On Mother#039;s Day, we remember #045; Dad?

Published 12:00 am Friday, May 9, 2003

We all know what tomorrow is, so I'm going to jump on the bandwagon and ponder the many facets of Mother's Day.

Only - I'm going to talk about Dad.

Mother's Day may have been designed to honor mothers, but it's the fathers, especially those with young children, who do all the work getting ready for it - or catching the heat when they don't.

Growing up in a Methodist orphanage in the backwoods of Arkansas, my dad took holidays very seriously. Christmas was a production at our house I have rarely seen surpassed outside of Rockefeller Center. Easter involved a week-long marathon of egg-dying wih competitions (including the ugliest, using the last of the dyes after they had gotten hopelessly mixed togather). Halloween took weeks of planning and elaborate homemade costumes.

Mother's Day, however, was different. In all of the other holidays, we kids were included, whether we wanted to be or not, in the planning and execution stages. We knew every tricky little plot detail, every strategic manuever. Dad embraced us as willing and sneaky co-conspirators, which we were, and we worked together to make the holidays as fun - and funny - as possible.

The difference between that rambunctious celebrating and how he treated our mother on Mother's Day was like the difference between a Who concert and a ballet. (OK, I'm dating myself. It was like the difference between Eminem and Enya.)

She would get the classic tray with the card and flower propped on it, breakfast in bed, the works.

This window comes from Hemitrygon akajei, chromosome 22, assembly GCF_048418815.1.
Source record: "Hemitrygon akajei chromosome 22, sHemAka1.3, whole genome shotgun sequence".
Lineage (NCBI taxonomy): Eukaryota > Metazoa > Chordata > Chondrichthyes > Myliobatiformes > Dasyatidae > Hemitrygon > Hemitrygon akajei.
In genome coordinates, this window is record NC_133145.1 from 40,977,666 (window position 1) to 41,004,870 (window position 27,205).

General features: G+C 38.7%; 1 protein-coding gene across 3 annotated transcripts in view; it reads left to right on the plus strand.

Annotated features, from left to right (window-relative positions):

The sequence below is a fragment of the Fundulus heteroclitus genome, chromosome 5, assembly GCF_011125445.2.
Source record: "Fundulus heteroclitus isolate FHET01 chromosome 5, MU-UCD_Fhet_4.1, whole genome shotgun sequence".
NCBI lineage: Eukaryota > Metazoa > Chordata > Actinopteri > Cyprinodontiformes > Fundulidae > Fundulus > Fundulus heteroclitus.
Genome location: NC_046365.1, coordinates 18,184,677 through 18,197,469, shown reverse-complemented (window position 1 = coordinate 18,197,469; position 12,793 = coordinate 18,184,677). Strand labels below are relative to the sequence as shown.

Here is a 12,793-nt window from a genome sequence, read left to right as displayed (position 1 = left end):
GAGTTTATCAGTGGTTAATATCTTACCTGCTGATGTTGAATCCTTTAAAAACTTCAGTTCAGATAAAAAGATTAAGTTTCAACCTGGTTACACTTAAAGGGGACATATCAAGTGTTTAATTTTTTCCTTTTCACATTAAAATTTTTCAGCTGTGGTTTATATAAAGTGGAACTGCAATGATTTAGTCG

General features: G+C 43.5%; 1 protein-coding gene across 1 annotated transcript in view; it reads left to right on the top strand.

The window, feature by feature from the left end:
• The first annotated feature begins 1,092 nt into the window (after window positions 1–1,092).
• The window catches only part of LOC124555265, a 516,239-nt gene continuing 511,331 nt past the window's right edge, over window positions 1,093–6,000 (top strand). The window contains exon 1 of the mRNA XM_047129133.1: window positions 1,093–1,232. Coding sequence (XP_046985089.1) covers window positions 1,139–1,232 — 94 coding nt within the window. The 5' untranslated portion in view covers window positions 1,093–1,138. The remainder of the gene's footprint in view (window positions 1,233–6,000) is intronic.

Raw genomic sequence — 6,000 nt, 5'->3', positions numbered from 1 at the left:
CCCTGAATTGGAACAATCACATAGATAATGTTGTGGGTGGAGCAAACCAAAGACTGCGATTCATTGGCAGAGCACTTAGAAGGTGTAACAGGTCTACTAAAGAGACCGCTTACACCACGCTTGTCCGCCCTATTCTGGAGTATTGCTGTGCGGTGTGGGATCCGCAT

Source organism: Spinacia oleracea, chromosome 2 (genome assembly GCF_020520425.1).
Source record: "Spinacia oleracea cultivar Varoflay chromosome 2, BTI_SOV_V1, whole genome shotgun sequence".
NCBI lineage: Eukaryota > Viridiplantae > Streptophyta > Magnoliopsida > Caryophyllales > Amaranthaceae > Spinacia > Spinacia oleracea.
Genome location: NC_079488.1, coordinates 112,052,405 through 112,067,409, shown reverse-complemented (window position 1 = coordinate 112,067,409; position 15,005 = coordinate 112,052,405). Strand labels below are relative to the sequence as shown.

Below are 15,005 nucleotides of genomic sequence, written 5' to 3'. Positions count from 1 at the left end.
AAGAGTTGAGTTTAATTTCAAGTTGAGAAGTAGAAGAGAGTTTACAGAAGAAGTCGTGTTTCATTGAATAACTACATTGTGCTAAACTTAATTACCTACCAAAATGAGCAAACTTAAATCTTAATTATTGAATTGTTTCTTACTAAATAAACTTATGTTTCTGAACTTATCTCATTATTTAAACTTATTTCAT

The only thing we got to do was sign the card Dad picked out. It was never a funny card, always a sweet one, and it always made my mom, who was not a sentimental woman, tear up.

Then, the most mysterious thing of all. Our Mother's Day gift to our mother was to disappear from the face of the earth for one afternoon. She and Dad would go to the movies - without us! They would go out to eat, go to Nashville, or simply go for a drive in the country - but without us! What kind of Mother's Day was that?

When a mom has five kids with 15 years between the oldest and youngest, it was an afternoon of paradise, I have no doubt now.

I doubt my Dad ever did anything for his own mother on Mother's Day. It was the Depression and he was the seventh of eight in a dirt-poor family. By the time he was eight, both parents had died and he and the three other youngest found themselves in an orphanage, their Mother's Days behind them.

But not forever. As with Christmas and Easter and Halloween, Dad made up for those empty years with a gleeful vengeance.

Dad found his own family, all five of us. Boy-girl-boy-girl-boy, he called us his "Full House" and we certainly were. We were full house of love and a full house of tradition.

What traditions he didn't bring with him, he made up as he went along, and the sweetest and gentlest of those was Mother's Day, when, for one quiet afternoon, his lifemate could be his wife and partner, and not just our Mom.

Mary Reeves is the Neighbors editor for the Star-News.